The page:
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Should You Challenge a Re-Assessed Property Value?

They say nothing is certain in life but death and taxes. When you’re a homeowner, that statement includes property tax–and potentially paying more of it if your property’s value is re-assessed by the county auditor’s office.

While counties vary in how and when property values are re-assessed, most have a process that takes place at least every five to eight years. You’ll know it’s underway when you receive notification from the county auditor’s office by mail. If you’ve been paying taxes on the inflated home values that dominated the market before the housing bubble burst, your notification may actually lead to a lower tax payment.

Nevertheless, despite the continued lull in the housing market’s recovery, some homeowners are receiving news from their county auditor that property values are slated for an increase. As a result, property taxes go up, too. Here is an explanation of your options if you are notified that your home value has been reassessed to an amount higher than what you believe the property is worth:

Your Options

All counties allow the option for homeowners to react to reassessed values, whether up or down.  Start by doing a little sleuthing of your own, and use your county auditor’s website to research the home values of similar properties in your neighborhood (this information is free and public record). Gauge the “going rate” in your market by researching comparable home sales in your neighborhood, ask neighbors what value the county auditor has newly proposed for their property, and explore sites like Zillow and Trulia.

Once you’ve gathered real value data, compare it to the new figure your country auditor has determined—and keep in mind that short sales and foreclosed property figures are typically not considered as a valid form of value comparison. If you still feel confident that there is a discrepancy between the “real” and reassessed value of your property, Marsh Bilby of Marsh Bilby Appraisers & Consultants, LLC says the first step is to understand how the appraisal process works, and the potential costs that it carries.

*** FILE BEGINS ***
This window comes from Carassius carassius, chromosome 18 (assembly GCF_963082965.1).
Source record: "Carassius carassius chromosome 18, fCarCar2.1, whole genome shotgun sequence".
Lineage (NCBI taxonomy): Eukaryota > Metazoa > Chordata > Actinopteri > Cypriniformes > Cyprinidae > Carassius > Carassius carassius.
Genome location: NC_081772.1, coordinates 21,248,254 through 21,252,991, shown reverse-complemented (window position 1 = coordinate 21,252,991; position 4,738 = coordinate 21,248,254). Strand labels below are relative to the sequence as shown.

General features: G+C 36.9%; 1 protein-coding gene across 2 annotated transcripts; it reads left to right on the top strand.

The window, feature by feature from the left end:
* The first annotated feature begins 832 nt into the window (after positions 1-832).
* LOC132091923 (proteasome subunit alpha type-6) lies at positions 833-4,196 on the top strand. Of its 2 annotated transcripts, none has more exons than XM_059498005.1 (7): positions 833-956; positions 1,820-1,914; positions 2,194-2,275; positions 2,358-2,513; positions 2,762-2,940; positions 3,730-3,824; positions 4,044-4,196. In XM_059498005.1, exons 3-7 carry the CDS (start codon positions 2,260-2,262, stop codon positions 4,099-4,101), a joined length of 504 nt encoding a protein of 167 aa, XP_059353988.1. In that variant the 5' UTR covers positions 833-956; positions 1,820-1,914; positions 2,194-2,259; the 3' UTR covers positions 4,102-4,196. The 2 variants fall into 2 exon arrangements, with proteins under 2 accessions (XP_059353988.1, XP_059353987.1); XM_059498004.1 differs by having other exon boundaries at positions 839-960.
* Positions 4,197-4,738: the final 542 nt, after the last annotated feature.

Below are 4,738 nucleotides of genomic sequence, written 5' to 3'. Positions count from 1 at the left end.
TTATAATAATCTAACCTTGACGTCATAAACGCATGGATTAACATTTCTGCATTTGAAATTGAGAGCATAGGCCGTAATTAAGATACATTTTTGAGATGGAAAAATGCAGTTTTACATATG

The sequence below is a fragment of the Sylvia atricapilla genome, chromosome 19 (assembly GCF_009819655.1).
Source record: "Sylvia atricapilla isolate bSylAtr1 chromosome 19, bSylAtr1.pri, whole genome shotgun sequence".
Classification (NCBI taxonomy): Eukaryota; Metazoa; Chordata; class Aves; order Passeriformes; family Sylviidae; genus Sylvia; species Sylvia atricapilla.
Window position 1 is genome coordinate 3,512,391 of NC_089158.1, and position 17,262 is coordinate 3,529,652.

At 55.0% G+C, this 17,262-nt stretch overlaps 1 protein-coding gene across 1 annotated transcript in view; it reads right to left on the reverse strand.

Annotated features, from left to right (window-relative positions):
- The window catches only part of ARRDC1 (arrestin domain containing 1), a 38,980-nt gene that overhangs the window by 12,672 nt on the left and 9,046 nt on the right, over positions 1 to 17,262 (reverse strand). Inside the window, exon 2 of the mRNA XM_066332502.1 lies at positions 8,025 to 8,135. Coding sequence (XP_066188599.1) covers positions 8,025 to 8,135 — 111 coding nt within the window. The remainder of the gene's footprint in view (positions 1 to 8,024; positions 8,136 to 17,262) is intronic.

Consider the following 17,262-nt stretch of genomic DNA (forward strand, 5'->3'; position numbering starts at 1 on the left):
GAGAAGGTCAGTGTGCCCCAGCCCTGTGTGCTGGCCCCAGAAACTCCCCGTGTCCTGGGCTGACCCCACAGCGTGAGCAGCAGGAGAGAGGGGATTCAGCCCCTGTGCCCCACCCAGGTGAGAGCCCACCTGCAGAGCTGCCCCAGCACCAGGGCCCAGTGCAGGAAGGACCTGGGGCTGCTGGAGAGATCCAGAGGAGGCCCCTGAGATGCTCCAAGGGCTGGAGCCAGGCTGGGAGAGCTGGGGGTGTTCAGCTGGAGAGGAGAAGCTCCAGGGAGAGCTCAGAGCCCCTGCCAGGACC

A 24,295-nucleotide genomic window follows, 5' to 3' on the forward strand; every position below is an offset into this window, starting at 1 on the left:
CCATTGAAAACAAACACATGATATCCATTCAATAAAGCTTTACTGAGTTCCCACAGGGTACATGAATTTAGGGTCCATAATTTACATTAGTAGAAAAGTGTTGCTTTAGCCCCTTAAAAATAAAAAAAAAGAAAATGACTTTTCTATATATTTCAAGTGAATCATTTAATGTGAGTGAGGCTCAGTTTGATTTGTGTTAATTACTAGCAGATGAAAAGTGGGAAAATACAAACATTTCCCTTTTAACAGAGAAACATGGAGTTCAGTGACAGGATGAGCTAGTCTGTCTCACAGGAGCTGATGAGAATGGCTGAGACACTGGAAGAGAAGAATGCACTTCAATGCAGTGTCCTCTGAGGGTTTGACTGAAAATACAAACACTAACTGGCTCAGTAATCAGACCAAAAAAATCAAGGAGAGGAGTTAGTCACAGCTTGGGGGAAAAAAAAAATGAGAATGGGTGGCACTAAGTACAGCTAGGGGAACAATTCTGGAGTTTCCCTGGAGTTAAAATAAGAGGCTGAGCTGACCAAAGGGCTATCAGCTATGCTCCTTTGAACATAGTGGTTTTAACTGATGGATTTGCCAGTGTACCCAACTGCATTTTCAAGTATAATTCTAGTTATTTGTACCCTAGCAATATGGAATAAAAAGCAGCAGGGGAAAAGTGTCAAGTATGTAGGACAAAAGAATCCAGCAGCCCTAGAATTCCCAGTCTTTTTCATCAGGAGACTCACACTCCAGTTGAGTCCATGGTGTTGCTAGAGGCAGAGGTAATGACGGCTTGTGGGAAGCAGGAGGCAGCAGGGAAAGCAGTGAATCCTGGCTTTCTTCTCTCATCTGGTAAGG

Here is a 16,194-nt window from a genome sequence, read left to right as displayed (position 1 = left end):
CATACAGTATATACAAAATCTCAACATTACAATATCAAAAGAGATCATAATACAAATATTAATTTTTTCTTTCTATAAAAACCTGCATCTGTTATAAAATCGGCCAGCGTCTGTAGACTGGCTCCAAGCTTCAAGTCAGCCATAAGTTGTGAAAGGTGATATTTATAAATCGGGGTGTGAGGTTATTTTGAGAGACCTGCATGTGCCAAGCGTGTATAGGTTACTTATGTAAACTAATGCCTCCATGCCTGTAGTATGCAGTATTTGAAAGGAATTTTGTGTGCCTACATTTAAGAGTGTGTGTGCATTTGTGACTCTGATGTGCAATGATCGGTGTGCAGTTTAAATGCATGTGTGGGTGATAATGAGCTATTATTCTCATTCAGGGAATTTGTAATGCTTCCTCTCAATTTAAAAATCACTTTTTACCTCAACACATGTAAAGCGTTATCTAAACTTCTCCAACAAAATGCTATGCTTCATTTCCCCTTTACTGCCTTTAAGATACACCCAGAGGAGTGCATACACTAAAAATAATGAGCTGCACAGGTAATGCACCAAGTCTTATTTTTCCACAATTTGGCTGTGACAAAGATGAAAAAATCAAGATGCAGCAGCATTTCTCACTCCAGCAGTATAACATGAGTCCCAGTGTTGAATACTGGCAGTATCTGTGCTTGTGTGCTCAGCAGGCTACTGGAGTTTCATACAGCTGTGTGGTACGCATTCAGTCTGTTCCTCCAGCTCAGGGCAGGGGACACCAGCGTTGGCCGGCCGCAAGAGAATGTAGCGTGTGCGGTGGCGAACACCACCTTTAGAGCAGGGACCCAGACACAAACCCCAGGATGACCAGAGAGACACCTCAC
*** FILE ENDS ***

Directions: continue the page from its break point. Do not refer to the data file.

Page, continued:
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In Tampa Bay Business Journal

Property appraisers: Values not falling off a cliff

Date: Monday, September 13, 2010, 12:00am EDT – Last Modified: Monday, September 13, 2010, 2:00am EDT

Marsh Bilby, owner of Marsh Bilby Appraisers & Consultants LLC, appraises a home on Shore Acres in St. Petersburg. He photographed and took notes on the home on the water.

Marsh Bilby, owner of Marsh Bilby Appraisers & Consultants LLC, appraises a home on Shore Acres in St. Petersburg. He photographed and took notes on the home on the water.

Tampa Bay commercial and residential property owners held their breath this summer. As oil gushed into the Gulf of Mexico daily, they feared loss of property values, especially in coastal counties.

Gov. Charlie Crist on July 21 issued an executive order authorizing property appraisers to provide interim assessments of properties affected by the Deepwater Horizon oil spill. The goal was to determine if values declined due to the spill to back up claims to BP.

The executive order authorized, but did not require, property appraisers to conduct interim assessments.

Bill Furst, property appraiser for Sarasota County, said he did not conduct interim assessments. He said he would act otherwise if he had reason believe value was lost.

Not enough time has passed to show there’s been any effect, Furst said. “The timeframe is too short.”

Read the rest in the Tampa Bay Business Journal

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